I want less

If there is one word that comes to mind when I think of the Internet, I think it would be “excess”. It seems that most people believe that anything worth doing is worth overdoing, redoing, parodying, meme-ing or subverting, all in the name of self expression. Just as all roads led to Rome, all fingers should be pointing towards Google. The culture that they have fostered for profit and ultimately exploitation of its willingly unpaid prosumer army is that of the notion that more content equals a good experience. But this is fundamentally flawed. I don’t want more, I want better. A simple google search tells this story. I receive in a tiny fraction of a second millions of results. Who needs that?

Yes, it does filter the results, but in order of the most popular, not most relevant. In its framework for allowing access to the entire Net, they have built in a homogenizing force that rewards popular sites with prime real estate in their search engine, thus circularly causing well SEO’d sites to grow while relegating all others to the forgotten back ally of the Web. If we combine this system with the way people are becoming unable to do anything other than a cursory search for a quick answer and with the blind faith that is placed in Google’s “doing good for humanity” mantra, we get people who are only aware of the most easily accessible, popular path. This is hardly an algorithm that helps humankind.

The Business of Distraction

“Google, as the supplier of the Web’s principal navigational tools, also shapes our relationship with the content that it serves up so efficiently and in such profusion. The intellectual technologies it has pioneered promote the speedy, superficial skimming of information and discourage andy deep, prolonged engagement with a single argument, idea, or narrative. ‘Our goal,’ says Irene Au, ‘is to get users in and our really quickly. All our design decisions are based on that strategy.’ Google’s profits are tied directly to the velocity of people’s information intake. The faster we surf across the surface of the Web – the more links we click and pages we view – the more opportunities Google gains to collect information about us and to feed us advertisements. Its advertising system moreover, is explicitly designed to figure out which messages are most likely to grab our attention and then to place those message in our field of view. Every click we make on the Web marks a break in our concentration, a bottom-up disruption of our attention – and it’s in Google’s economic interest to make sure we click as often as possible. The last thing the company wants is to encourage leisurely reading or slow, concentrated thought. Google is, quite literally, in the business of distraction.” The Shallows, 156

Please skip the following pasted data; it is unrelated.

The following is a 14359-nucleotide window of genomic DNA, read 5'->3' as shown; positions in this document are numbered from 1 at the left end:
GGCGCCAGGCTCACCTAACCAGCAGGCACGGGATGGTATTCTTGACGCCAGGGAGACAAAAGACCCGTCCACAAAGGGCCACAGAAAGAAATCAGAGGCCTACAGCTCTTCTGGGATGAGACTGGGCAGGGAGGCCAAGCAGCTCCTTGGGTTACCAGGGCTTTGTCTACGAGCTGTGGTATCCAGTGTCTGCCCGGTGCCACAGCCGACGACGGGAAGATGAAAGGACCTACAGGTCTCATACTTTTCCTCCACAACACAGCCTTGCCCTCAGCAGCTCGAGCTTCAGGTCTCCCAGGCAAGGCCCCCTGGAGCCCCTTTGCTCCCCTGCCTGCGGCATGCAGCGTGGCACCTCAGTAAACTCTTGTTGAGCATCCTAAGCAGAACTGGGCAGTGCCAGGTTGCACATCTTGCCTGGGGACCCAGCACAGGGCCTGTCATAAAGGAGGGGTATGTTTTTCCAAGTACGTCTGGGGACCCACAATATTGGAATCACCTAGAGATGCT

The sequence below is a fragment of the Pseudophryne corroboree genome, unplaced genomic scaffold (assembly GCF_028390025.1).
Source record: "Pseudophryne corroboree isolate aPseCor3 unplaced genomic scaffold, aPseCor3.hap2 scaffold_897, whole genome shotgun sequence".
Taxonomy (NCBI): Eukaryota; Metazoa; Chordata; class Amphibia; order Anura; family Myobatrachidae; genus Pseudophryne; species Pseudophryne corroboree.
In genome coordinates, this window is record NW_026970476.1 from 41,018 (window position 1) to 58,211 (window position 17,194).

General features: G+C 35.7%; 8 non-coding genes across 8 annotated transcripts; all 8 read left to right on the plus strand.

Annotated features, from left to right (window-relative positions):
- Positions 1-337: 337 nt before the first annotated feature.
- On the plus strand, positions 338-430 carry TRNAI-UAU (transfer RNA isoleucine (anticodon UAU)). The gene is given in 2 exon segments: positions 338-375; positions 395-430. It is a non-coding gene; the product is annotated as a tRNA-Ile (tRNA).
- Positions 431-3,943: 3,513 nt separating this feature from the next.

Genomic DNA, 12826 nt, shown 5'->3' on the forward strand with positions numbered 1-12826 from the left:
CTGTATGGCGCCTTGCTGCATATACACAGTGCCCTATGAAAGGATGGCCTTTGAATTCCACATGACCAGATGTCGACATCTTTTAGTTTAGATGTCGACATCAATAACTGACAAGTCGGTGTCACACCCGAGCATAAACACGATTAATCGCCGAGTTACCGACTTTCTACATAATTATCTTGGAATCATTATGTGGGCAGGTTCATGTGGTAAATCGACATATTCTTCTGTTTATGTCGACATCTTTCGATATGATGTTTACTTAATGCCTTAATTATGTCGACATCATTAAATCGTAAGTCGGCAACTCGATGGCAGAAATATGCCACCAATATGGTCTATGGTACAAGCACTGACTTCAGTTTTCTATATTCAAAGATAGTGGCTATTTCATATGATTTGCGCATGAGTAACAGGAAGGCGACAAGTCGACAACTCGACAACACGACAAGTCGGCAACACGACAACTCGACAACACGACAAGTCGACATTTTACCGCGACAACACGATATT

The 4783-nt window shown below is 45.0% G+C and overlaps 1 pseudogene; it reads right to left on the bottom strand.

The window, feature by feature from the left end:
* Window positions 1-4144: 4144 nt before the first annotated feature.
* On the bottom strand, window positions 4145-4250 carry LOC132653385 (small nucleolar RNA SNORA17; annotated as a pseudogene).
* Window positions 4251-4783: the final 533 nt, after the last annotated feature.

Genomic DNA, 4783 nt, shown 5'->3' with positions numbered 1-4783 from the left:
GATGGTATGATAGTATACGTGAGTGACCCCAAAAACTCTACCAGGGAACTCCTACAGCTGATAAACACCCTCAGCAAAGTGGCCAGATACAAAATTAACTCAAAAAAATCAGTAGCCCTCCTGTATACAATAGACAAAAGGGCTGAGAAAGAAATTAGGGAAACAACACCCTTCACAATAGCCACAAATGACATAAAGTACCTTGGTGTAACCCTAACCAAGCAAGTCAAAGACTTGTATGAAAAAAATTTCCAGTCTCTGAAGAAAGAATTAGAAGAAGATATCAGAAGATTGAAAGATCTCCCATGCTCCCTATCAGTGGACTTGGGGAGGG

This quote from The Shallows sums up one critical part of what my written thesis and my work is really about. The Internet cannot be viewed as a neutral force because it is being used and shaped by entities that have only their own goals in mind. Were this to be all I focused on, I could see some kind of pitchfork and torches moment where I urge everyone to rip out their wi-fi routers and ethernet cables. But instead, I see this as much more of a public service announcement. The Internet is already engrained in our society, and barring anything unforeseeable, there is no going back, and the truth is that its high points are a continual benefit to the world. So, surf with caution. Browse with a grain of salt. Click deliberately. And take a moment to pause and take in your surroundings, even if they are digital. Your brain will thank you.

Speaking of Distractions
Sometimes I think best after I have been sufficiently distracted from the task at hand. That can take the form of a game (Carcassonne, Kingdom Builder, Survive!…) or a tv show/movie, but tonight it was baking. I enjoy cooking immensely, and most nights I cook for my wife and I. However, I’m not much of a baker, so this afternoon I expanded my horizons a bit and made a Vanilla Pecan Danish Puff Pastry. I must say, I’m pretty proud of myself.

Ben is Google-able!

If you forget the url to Ben’s site, you can now google “ben panter photographer” and it will be the first result! “Ben panter photography” will give you the site as the second result, and “ben panter art” as the fourth.


Many of the other links will be about Ben as well, though of course there are many other Ben Panters in the world, too. Some of the links that apply are: the Inquirer’s article, DonBrewerMultimedia’s blog about both my and Ben’s inclusion in Photo Op Op Op at the Hopkins House of Contemporary Art, Ben’s acceptance into the Center for Fine Art Photography’s ‘Low Tech’ exhibition, and our presentation at the Celebration of Undergraduate Research and Creative Activity after being recipients of the Dean’s Undergraduate Research grants.

[by] melissa
praise God who holds in his hand our life and all our ways